Enjoined by God, from blood (Genesis 9:4); and by the Jerusalem council, from blood and idol meats (Acts 15:29), not to offend Jewish brethren in things indifferent (1 Corinthians 9:20-22). The blood was considered as the seat of the life, and as typifying the one Blood that cleanseth from all sin therefore it was treated as a sacred thing. "The children of Israel eat not of the sinew which shrank, which is upon the hollow of the thigh, unto this day, because the angel touched the hollow of Jacob's thigh in the sinew that shrank" (Genesis 32:32); modern Jews, therefore, abstain from the whole hind quarter.

The law defined whole classes of animals, by the not eating of which the Israelites were distinguished from other nations (Leviticus 11); to mark the separation of the church from the world. Also certain parts of lawful animals, to teach typically that even in lawful things moderation and self control are needed (1 Corinthians 6:12-13; Leviticus 3:9-11). So the priests, from wine, during their ministration (See AARON) (Leviticus 10:1-9); also the Nazarites during their separation (Numbers 6:3-4); also the Rechabites, constantly, by voluntary vow (Jeremiah 35). All idol meats were forbidden, namely, such as after the first portion had been consecrated to the idol were then eaten as food among the Gentiles (Exodus 34:15; Psalm 106:28; 1 Corinthians 8:4-10; Romans 14:3).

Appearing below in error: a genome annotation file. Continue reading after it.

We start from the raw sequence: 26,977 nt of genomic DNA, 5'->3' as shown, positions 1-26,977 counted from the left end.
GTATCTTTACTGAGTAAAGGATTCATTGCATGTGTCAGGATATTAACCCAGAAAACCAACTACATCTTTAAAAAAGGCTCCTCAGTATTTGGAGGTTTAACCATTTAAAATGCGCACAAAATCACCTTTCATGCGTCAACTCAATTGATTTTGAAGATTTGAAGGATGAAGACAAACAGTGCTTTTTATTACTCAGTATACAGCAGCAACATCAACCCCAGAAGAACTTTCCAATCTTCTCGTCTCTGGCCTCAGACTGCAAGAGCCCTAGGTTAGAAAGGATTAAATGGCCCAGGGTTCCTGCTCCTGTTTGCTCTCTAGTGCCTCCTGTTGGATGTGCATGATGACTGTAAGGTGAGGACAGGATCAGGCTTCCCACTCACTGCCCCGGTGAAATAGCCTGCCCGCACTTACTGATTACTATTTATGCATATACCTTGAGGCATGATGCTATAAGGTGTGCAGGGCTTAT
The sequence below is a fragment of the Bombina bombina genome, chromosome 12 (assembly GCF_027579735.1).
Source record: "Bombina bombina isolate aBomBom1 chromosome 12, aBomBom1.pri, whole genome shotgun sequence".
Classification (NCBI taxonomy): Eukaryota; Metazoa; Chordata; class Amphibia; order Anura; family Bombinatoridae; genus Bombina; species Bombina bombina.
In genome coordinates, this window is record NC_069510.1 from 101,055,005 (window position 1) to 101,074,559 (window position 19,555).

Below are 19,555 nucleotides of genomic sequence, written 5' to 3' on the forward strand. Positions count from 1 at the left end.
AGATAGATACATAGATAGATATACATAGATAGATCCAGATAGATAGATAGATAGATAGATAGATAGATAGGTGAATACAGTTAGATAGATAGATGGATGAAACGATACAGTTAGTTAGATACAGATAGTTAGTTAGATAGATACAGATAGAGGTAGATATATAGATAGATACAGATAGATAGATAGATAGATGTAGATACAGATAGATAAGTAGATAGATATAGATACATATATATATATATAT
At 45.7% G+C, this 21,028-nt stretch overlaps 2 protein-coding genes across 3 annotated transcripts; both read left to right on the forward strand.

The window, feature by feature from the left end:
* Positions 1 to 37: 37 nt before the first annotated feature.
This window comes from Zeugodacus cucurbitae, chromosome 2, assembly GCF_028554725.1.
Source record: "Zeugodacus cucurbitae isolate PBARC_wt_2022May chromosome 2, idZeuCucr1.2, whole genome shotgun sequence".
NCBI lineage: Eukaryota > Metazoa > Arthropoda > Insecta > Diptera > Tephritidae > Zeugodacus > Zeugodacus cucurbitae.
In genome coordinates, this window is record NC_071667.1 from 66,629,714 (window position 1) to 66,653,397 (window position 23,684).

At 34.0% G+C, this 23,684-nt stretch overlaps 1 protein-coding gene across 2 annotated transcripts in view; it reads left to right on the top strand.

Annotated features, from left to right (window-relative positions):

Paul lays down the principle that Christians should act each according to his conscience in the matter, but not, even in the exercise of Christian liberty, so as to cast a stumbling-block before weaker brethren. This was the principle of the decree, Acts 15:29. In 1 Timothy 4:3-4, he foretells the rise of Gnostic heretics, the forerunners of the ascetics of the apostate Greek and Latin churches who should forbid marriage, and command to abstain from meats which God created to be received with thanksgiving. Holy Scripture does not enjoin, nor yet forbid, vows of abstinence from intoxicants. The sacrifice of one's lawful right for our neighbor's good accords with the law of love: "It is good neither to eat flesh, nor to drink wine, nor anything whereby thy brother stumbleth, or is offended, or is made weak." (Romans 14:21; Jeremiah 35.) (See RECHAB.)